It is evident that nature in our daily life should be thought of as part of the biological need.
– A Pattern Language, Christopher Alexander
Every morning we walk the dogs in Warren Park in West Rogers Park. It isn’t at all like most Minnesota parks—those pristine, lush green spaces, patrolled by a small cab white Ford truck with green and blue lettering that reads Minneapolis Park Police, where the drinking fountains work, the bicyclists share the path, the dogs are all on leash. We’ve walked together for years. My partner doesn’t believe in working out indoors. She contends regularly and righteously that exercise is all around us as she bounds up every available set of stairs and proclaims like a pedestrian evangelical that she would never in her whole life get in a car again if she didn’t have to! The urban environment is her natural habitat.
Walking isn’t part of my genetic makeup. I come from thicker Italian stock. We like our hair and pasta bowl heaped high. But most days I get up with my chipper, perky girlfriend and walk the circuit. My draw to walking in Minnesota was the Mississippi River, regular eagle sightings, the sounds of the University of Minnesota crew team chanting from the water. But since coming to Chicago, I’ve made do with international cricket games, the guy on rollerblades pulled by huskies every morning, the piñatas and roasted corn carts.
White space is wasted space.
– A client
In graphic design, the client view is that white space is wasted space. Clients want to get in as many iterations of their message as possible, from page edge to page edge—fill it up! White space is wasted space is a blank is nothing, where no message is being communicated. The designer perspective is that white space is intrinsic to the message, is part of the delivery of the message.
There’s an urban garden in San Francisco called The Crack Garden. It’s a giant slab of concrete into which existing cracks have been enlarged and new cracks introduced. Plants and flowers are cultivated in the cracks. The project narrative states, “The design is conceived as an intervention that functions as a lens, altering perception of a place rather than completely remaking it.”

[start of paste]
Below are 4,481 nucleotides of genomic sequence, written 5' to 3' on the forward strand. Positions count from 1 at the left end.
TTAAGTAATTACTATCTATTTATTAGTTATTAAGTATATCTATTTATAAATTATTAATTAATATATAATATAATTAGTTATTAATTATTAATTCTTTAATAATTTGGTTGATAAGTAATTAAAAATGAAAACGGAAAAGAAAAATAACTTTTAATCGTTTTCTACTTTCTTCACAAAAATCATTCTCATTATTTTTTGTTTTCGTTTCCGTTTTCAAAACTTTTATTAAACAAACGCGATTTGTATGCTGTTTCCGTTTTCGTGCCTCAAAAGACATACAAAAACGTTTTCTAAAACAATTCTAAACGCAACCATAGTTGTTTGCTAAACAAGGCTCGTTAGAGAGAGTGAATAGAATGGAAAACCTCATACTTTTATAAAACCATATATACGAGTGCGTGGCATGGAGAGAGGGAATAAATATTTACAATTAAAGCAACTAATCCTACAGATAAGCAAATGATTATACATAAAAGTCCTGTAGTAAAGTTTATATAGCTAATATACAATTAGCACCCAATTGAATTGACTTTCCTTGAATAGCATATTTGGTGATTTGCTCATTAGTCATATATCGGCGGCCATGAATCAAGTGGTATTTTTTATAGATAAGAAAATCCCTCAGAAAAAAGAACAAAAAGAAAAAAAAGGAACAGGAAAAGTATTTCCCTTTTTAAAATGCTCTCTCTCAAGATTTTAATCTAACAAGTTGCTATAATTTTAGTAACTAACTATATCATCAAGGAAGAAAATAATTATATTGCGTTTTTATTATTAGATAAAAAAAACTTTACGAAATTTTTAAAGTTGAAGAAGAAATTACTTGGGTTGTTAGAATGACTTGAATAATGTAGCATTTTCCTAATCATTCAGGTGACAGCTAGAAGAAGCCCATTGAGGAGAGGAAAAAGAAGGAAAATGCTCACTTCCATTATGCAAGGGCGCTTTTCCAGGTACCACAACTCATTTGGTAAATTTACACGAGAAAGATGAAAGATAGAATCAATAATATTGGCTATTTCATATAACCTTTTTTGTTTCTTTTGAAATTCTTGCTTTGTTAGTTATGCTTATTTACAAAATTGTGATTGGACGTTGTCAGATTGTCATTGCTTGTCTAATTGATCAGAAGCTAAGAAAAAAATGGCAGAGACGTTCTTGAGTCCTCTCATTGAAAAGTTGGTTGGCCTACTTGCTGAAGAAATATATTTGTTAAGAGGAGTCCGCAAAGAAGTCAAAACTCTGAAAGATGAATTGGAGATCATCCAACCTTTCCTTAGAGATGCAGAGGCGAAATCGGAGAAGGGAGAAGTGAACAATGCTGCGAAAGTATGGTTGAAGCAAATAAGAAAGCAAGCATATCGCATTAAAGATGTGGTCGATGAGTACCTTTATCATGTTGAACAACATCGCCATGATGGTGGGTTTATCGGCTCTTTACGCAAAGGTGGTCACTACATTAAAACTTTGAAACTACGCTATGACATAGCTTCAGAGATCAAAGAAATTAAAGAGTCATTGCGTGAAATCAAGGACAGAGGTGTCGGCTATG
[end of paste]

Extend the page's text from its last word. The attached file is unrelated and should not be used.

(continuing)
In design, white space signifies elitism, refinement, modernity. It is thin, angular women, thin, angular typefaces; chilly white spirits, the elegant bird wing Milwaukee Art Musuem Quadracci Pavillon designed by Santiago Calatrava.
Warren Park is an urban green space but most days the green is less apparent for the abandoned newspapers and tossed plastic bags rolling like tumbleweeds across the chewed up soccer and ball fields. We dodge the shards of broken beer bottles, trying to avoid trips to the emergency vet for a sliced paw pad. The white utility trucks chug along the paths—the clean up crew—but mostly the trucks emit choking fumes and the crews can’t keep pace with the litterati.
White space on the page is a breath, a break in the walls of gray text. Rather than the absence of content, white space gives meaning. It can propel the narrative forward, pause the narrative, open up a passage or a scene, invite the reader in. The reader enters the text through the white space and participates in the aesthetic process.
Lydia Davis, the short story writer and translator, most recently of Madame Bovary, uses white space eloquently. In her short story, “Marie Curie, So Honorable a Woman,” Davis tells the well-worn story of Marie Curie, who discovered radium. The story consists of 45 short sections with brief descriptive titles such as “Character,” “Poverty,” “Research,” “Teaching at the Sorbonne.” Each individually titled section addresses a new subject in chronological order, from Curie’s birth to death. The main episodes of Marie Curie’s life are well known to most fifth graders: brilliant woman pursues a career in science against the grain of her times, poverty, and her own intractable character. She marries another scientist, Pierre Curie, and they discover radium. He dies, then she dies from effects of the radioactive element. The sections in Davis’s story serve to build a narrative urgency to a story that everybody already knows, that holds no surprises. The spacing between sections serves to visually and rhythmically signify a break in the story, and also the omission of exposition and transition. The sections aren’t really “snapshots” or standalone scenes. There is a momentum implicit to the sections; a suggestion that something more will be said, a reference will be revealed, meaning will be made clear. But that doesn’t happen. What is omitted takes on significance. And as the reader, the imaginative act is to create that significance.
Sometimes all we want is respite from traffic and the sound of other voices, to inhabit the white space in the book, to listen to the silences, each space a mystery, descending light from the stars.
– Vanishing Point, Ander Monson
In the narrative of the city, the breath, the “respite from traffic and the sound of other voices” is in the green space. As a city resident, my imaginative act is to “alter my perception” and create a new definition of green space for Warren Park.
I walk in the park. I can go but not back. We can’t return. Nobody gets what they want. I don’t get the Mississippi bluffs, the groomed bike trails, the good dogs trotting obediently at heel on loose leashes, their rapt faces upturned toward what they love best—you only you—the dogs pant. I’ll see where I go, seeing as I go the scrappy crabapple and dogwood trees soon to burst into bloom, mud splashing on the dogs’ legs; all the children are running. I’m walking away from where I was. I trust the motion, which implies faith in the green space, where what is omitted is a crack, an opening, a white breath in the gray city.
This post originally appeared on Is Greater Than.
Exhale sound by otherthings from Freesound (http://www.freesound.org) under Creative Commons Sampling Plus 1.0 License.